The Most Infamous (And Downright Creepy) Urban Legends From Every State

American urban legends recount spooky tales with enough truth to make people wonder, "Did this really happen?" The creepiest urban legends might make those who enjoy traveling the country reconsider their passion or take additional precautions. According to stories passed around each state in the US, the country is practically crawling with aliens, cryptids, creepy clowns, and vampires.

Mystery and uncertainty keep these stories from fading away - and sometimes, they change and evolve with each telling. Whether they're urban legends inspired by actual events or ridiculous myths concocted at a campfire circle, folklore has a special place in society.

People who like a good scare can take a road trip to the top haunted houses in the US or enjoy chilling tales from the comfort of home with this list of urban legends from every state.


  • Ghosts Of Abducted Children Hang Out At A Cemetery Playground In Huntsville, AL

    In 1822, the people of Huntsville, AL, built Maple Hill, one of their first cemeteries. There's a playground in the middle of the cemetery, and locals claim strange phenomena occur there late at night, such as swings that move on their own, glowing orbs, and mysterious voices and laughter.

    According to legend, several children disappeared in the 1960s, and they inexplicably ended up dead at the playground. The legend of Dead Children's Playground holds a special place in the residents' culture. Thus, when builders took down play structures to make room for more graves, people complained until the city built a new playground.

  • More Than 20,000 People Have Disappeared In The Alaskan Triangle, And The Kushtaka May Be To Blame

    The tropical waters around Bermuda may feel like the opposite of Alaska's frigid wilderness, but both places have something in common: unexplained disappearances. Thousands of tourists, residents, hikers, and airplanes have vanished without a trace in a large area of land called the Alaskan Triangle, encompassed by Juneau, Barrow, and Anchorage. In 2007, state troopers reported about 2,833 disappearances. For a state with a population of more than 700,000 people, this suggests one in about a couple hundred people disappeared in Alaska that year.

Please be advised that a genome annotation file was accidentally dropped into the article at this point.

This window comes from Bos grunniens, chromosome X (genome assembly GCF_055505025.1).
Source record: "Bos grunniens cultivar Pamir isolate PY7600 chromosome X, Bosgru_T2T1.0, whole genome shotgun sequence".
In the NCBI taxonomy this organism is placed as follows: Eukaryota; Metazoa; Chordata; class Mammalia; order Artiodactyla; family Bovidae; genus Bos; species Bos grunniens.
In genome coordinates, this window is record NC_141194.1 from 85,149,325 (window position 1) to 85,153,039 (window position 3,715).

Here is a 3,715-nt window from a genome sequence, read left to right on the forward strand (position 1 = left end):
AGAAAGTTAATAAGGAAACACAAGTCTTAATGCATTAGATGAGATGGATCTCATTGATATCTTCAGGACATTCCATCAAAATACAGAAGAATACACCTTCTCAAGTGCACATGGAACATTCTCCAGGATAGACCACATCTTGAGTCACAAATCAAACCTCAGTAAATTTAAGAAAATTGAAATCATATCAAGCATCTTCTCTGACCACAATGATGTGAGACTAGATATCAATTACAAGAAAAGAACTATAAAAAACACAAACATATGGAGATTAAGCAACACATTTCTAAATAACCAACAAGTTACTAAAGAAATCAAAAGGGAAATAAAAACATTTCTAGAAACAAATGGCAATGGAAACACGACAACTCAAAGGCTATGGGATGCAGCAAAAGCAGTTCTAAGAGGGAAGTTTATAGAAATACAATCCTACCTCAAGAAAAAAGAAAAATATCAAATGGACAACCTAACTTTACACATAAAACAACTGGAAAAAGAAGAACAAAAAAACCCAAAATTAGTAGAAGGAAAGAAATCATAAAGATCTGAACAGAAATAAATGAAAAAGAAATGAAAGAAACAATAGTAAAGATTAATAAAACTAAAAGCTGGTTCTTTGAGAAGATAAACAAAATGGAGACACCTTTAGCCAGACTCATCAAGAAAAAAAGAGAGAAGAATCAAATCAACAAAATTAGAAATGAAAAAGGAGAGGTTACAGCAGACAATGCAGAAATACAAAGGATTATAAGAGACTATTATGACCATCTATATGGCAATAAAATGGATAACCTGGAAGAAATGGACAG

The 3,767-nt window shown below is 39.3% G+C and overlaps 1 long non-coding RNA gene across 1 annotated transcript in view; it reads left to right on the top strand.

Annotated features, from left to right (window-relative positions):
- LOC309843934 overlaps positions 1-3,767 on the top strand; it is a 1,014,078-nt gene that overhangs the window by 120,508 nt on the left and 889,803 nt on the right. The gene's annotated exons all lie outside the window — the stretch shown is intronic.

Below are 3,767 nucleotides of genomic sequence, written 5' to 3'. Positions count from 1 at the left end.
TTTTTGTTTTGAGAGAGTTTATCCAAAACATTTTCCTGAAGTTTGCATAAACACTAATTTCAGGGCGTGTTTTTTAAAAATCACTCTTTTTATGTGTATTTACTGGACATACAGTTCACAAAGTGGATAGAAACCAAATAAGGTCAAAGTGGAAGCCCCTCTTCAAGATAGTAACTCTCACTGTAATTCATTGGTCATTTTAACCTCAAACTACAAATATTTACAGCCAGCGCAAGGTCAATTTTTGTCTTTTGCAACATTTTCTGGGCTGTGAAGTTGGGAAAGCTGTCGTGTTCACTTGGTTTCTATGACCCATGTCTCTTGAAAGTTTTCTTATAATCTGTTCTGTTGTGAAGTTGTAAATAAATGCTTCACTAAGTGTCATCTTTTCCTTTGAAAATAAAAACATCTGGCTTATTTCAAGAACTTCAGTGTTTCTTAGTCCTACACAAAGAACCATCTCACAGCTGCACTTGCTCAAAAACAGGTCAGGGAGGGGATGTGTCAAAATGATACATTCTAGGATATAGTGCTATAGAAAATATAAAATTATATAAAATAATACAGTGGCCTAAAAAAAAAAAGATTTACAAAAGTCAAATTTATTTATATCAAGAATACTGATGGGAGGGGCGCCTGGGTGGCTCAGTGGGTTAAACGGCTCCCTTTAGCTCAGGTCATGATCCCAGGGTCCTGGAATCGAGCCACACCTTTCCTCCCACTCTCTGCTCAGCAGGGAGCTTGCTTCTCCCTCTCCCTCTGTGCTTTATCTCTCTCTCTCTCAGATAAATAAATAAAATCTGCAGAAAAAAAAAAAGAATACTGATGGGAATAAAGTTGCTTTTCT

There are many theories about this creepy phenomenon, some of which involve Alaska's unpredictable and often unforgiving environment, as well as the sheer expanse of the landscape that can result in many lost travelers. According to the legends of the Native Tlingit people, the missing people likely fell victim to the Kushtaka, a race of shape-shifting otter people who lure humans away from civilization and transform their captives into one of them.

  • A Gold Miner's Wife Who Killed Her Children Wails In Arizona's Slaughterhouse Canyon

    In the mid-1800s, thousands of people ventured west in hopes of finding gold and riches. Unfortunately, this dream never came true for many people due to disease, the dangers of mining, and dwindling gold deposits. According to the legend of Luana's Canyon in Arizona, one miner left for the hills one day and never returned, leaving his wife and children with nothing and no way to afford food. The family grew so malnourished and weak that the wife fell into madness, put on her wedding dress, and killed her children to save them from further suffering.

    She then threw their bodies into a river and wailed on its shore until she died of starvation. The legend says her cries still echo some nights, causing locals to call the area Slaughterhouse Canyon.

  • An Executed Railroad Worker Haunts Arkansas As A Mysterious Floating Light

    In 1931, a railroad worker named Louis McBride allegedly killed his supervisor from the Missouri Pacific Railroad. The foreman had fired McBride for an infraction, and some claim McBride had intentionally manipulated a piece of track to cause a train crash. Seeking revenge for being fired, McBride killed his former boss by beating him with a railroad spike maul; authorities arrested McBride and executed him by electrocution.

    Not long after McBride's death, a mysterious moving light began appearing along the train tracks, far from the highway. People have witnessed it many times since, and the TV show Unsolved Mysteries documented the phenomenon.

    Though there are some scientific theories to explain the occurrence, local legends attribute the light to the ghost of McBride - or that of a different rail worker who was decapitated in an accident and allegedly continues to search for his head.